Can customization go too far?
For many, the answer is no. Every car is always one more piece away from being complete. Customization is certainly in the eye of the beholder.
Scion, the youth-oriented brand created by Toyota Motor Corp., has prided itself on allowing customers to go hog wild with personalizing their vehicles.
It’s total genius: Create a slew of aftermarket options that the carmaker can cash in (instead of all of those pesky aftermarket companies).
Potential customers can go online and build crazy cars; so crazy, in fact, that in rare instances, an owner can pay more for the accessories than he or she paid for the car.
My 2010 Scion tC had a base price of $17,000 — but when all was said and done, the sticker added another $6,500. At first blush, that might not seem like too much, but it’s almost 38 percent of the original price.
Is it worth it? Probably not for many. But for others, it’s worth every dime.
In years gone by, fixing up a car came after the purchase. Enthusiasts would tinker in the garage and find a million different ways to customize their cars. Nowadays, people are just too busy. Why work on your car when you can pay someone else to do it?
The tC has always been my favorite Scion. It’s relatively cheap, looks sporty and is fun to drive. It’s easy to pack up with things through the hatchback, the front two seats are comfortable and it has respectable gas mileage — 27 miles per gallon on the highway.
There are some faults. It feels a little underpowered at times. The 2.4-liter four-cylinder engine, the same one that provides the high mileage, pushes out 161 horsepower and 162 pound-feet of torque. Lots of road noise seeps in, and if a cross wind hits you, you can feel a draft. Now, the tC has grown a little long in the bumper and the 2010 model marks the last of this generation, with an all-new tC arriving as a 2011 model.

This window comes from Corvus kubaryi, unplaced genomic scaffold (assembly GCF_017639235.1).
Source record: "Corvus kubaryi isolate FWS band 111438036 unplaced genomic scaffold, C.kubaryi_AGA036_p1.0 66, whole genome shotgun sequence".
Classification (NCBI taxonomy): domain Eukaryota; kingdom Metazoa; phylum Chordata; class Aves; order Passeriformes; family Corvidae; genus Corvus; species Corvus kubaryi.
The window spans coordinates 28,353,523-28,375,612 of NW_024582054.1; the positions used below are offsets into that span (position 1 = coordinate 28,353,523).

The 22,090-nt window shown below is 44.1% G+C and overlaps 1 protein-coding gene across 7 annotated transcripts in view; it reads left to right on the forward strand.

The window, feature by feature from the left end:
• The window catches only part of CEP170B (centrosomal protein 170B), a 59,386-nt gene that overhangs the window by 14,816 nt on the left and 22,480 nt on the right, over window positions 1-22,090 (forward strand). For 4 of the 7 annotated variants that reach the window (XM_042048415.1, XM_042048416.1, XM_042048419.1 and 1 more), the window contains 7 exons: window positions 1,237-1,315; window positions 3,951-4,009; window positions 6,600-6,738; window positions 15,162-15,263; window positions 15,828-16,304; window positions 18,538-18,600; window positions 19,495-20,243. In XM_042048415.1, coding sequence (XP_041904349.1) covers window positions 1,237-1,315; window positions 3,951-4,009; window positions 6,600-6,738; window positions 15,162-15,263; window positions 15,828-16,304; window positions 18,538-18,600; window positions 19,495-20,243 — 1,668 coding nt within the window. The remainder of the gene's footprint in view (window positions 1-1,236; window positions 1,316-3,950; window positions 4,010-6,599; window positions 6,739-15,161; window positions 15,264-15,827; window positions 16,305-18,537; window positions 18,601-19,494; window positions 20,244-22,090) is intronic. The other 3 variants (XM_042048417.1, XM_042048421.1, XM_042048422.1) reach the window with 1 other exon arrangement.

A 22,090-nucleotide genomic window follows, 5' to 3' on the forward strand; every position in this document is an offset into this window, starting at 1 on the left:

So how does a customer freshen his Scion to make sure he stands out with his tuner buddies? Scion has three answers: customize, customize, customize.
My test vehicle came complete with a ground effects kit (to make the body look beefier), a TRD sport muffler (to make the tC sound like it runs on helium) and custom aluminum wheels. It looks different, and in case of the coffee can muffler, sounded different.
But between the quick-throwing, manual five-speed transmission and the peppy engine, the tC offered a lot of fun.
Stereo covers road vibes
The ride is taut but not too much. My biggest complaint was the amount of road noise that seeps into the car, especially on the highway; that noise competes with the engine.
Zipping around town, the tC’s body stays flat through corners and lets you zag through traffic easily. Its small body also fits well into tiny parking spaces, another urban-friendly feature.
It may not possess all of the boy racer attributes of a Mazda Speed3 or Volkswagen GTI, but it certainly looks the part.
You can use the 160-watt stereo to rock out most of the other noises seeping into the car. This car felt like it needed loud music just to pull out of the driveway, and, since I don’t live in Trenton, I was happy to accommodate it.
From basic to bombastic
The interior was comfortable and complete. I liked the big pull down plate that covers up the stereo and all of the controls felt intuitive.
The dash layout is simple and complete. There is a little too much shiny silver plastic for my liking, but lines are clean throughout. The optional moon roof opens up the cabin. Without it, the low roof makes you feel like you’re peering out of a cave.
The power-assisted rack-and-pinion steering was well weighted and seemed to relish tight corners.
Some of the optional features may seem a little silly, but they are options and not every person needs to prove P.T. Barnum right.
But some features add a nice touch; without them, the vehicle would feel too basic.
I like the brushed stainless steel foot pedals and the illuminated door sill. Both reward the driver every time you get in the car; they sparkle like diamonds on a watch.
The upgraded 18-inch wheel and rims — for $2,000 — seemed excessive, as did the $65 shift knob. But to each his own.
And that’s the secret behind the tC. Each person has a choice. Some may take it plain, others may load it up with all the fixings, but in the end, the tC has enough personality to wear just about any costume the customer wants.
Our parents didn’t understand why anyone would spend all of that time and money working on a Chevy Nova, so why should we have insight to funny sounding mufflers and ground effect kits?
The tC may be ending its first-generation run with the 2010 model year, but it’s the same as it ever was. A good little car.
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